Home (re) Insurance Colombia Insurance contracts: implications of misrepresentations

Insurance contracts: implications of misrepresentations

15 min read

In a recent ruling, the Colombian Constitutional Court (the “Court”) outlined significant guidelines concerning the repercussions of misrepresentations made by policyholders at the inception of an insurance policy. In an inter-partes proceeding for the protection of fundamental rights (“acción de tutela”), the Court ruled in favor of the claimants against an insurance company. The latter alleged misrepresentations or undisclosed pre-existences on behalf of the insured at the inception of the credit life insurance policies.

1. Background: Code of Commerce Article 1058

According to Colombian insurance law, policyholders are obligated to disclose all pertinent information at the outset of the insurance policy to determine the risk status accurately. This encompasses divulging any facts or circumstances that, if known to the insurer, would have influenced their decision to enter the contract or would have led to more burdensome conditions in terms of premium vale. Failure to disclose such information can render the insurance policy null. Article 1058 underscores that insurance contracts operate under the principle of utmost good faith. As per this principle, insurers are not compelled to scrutinize all risks and typically rely on the representations made by the policyholder.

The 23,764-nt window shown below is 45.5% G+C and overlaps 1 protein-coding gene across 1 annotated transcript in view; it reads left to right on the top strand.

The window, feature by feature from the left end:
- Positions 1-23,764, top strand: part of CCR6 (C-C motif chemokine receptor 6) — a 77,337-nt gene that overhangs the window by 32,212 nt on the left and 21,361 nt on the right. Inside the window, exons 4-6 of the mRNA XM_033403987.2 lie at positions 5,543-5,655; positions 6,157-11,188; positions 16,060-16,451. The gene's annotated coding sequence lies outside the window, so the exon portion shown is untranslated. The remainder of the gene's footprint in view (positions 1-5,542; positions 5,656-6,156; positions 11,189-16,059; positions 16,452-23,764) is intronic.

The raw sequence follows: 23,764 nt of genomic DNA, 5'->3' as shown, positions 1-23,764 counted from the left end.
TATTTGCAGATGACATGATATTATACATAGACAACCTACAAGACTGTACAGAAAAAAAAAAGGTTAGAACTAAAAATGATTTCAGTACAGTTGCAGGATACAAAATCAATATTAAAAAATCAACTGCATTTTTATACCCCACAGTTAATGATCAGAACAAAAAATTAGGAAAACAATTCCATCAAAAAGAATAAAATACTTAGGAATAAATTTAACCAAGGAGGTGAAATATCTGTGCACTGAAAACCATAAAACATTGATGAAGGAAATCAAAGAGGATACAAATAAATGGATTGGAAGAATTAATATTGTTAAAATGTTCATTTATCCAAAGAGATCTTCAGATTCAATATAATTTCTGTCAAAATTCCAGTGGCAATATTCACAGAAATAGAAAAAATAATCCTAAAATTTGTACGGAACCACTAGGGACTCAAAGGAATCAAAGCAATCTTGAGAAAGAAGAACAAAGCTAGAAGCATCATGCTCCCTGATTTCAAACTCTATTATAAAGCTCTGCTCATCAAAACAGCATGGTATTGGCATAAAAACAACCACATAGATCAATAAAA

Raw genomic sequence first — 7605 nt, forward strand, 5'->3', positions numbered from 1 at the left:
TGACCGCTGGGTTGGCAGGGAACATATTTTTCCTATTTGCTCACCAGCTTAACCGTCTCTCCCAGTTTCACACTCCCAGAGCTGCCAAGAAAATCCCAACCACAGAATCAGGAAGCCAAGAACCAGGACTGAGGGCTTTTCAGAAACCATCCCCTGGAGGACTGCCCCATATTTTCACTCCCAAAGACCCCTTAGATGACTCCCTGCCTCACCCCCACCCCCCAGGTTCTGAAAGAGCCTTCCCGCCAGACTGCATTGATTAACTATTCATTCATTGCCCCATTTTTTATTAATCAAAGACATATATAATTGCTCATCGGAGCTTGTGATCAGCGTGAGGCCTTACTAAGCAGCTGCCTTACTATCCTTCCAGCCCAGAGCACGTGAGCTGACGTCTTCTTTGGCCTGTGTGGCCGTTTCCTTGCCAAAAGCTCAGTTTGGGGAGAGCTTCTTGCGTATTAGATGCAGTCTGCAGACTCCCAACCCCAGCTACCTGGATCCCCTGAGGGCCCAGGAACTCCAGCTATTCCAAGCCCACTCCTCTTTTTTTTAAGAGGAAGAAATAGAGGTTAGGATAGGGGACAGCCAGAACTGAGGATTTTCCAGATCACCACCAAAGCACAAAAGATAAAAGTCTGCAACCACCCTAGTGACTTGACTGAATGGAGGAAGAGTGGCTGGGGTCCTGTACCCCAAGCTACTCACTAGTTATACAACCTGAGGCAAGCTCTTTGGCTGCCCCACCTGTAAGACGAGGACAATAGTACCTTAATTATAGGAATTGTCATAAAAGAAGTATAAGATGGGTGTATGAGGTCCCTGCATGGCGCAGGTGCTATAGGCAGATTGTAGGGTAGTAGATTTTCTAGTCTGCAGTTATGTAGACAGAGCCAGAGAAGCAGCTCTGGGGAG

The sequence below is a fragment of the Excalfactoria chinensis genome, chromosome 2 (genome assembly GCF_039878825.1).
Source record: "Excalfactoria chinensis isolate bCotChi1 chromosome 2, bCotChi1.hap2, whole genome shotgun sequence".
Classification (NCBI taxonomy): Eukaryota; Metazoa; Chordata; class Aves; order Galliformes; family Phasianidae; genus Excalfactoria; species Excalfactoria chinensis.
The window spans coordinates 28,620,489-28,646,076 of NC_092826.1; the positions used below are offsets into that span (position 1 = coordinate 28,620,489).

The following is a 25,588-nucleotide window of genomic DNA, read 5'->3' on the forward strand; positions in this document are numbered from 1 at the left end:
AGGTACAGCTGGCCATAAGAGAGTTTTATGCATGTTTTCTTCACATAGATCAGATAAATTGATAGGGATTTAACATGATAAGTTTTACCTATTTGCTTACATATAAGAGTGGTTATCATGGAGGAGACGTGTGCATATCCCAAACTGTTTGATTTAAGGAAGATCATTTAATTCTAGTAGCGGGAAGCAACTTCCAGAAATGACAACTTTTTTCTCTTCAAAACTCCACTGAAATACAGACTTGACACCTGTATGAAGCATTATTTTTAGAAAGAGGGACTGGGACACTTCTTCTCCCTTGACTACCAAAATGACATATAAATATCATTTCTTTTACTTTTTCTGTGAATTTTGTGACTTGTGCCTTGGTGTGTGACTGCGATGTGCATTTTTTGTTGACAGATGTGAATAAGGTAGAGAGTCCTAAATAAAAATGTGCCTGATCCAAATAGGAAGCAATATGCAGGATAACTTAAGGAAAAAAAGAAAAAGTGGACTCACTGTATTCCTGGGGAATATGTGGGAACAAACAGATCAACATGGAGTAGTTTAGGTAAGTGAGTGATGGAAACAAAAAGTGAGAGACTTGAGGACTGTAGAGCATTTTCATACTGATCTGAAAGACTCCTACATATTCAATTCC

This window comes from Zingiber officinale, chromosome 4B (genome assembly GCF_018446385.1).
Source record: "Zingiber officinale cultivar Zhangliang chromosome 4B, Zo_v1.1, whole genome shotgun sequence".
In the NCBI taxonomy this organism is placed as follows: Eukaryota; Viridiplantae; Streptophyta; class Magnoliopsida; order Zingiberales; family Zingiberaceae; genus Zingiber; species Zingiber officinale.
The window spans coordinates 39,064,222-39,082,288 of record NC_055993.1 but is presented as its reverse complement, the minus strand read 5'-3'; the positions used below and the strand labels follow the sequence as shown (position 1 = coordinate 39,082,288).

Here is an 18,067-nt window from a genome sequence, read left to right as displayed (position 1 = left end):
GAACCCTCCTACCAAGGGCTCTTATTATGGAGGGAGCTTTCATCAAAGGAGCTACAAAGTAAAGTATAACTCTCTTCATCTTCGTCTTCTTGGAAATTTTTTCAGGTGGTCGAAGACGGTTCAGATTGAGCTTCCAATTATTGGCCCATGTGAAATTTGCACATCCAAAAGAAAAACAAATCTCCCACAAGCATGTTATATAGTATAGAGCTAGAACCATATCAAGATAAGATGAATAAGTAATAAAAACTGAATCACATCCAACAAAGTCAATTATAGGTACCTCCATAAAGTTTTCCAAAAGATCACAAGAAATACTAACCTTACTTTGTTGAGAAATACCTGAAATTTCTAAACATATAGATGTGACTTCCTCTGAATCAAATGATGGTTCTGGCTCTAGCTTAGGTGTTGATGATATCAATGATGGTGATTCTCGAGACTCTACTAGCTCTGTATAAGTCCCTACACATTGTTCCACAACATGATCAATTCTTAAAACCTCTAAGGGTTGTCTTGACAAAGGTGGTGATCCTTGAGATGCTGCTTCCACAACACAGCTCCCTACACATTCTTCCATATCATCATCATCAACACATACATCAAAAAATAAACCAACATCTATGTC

2. Effects of Misrepresentation

Traditionally, insurance policies issued based on misrepresentations by the policyholder used to be nullified, regardless of whether there was a causal link between the misrepresented facts or circumstances and the loss incurred. In essence, the traditional understanding deemed it immaterial whether the misrepresented facts or circumstances directly contributed to the loss. The principle of utmost good faith dictates that the insurance policy may be nullified from its inception without necessitating proof of a direct causal relationship between the misrepresentation and the accident.

Notwithstanding the foregoing, in the recent ruling, the Court stated that not all misrepresentations automatically invalidate an insurance contract. To nullify an insurance policy, a judge must ascertain (i) the policyholder’s bad faith, (ii) the significance of the misrepresented fact, and (iii) the connection between the misrepresented fact and the loss.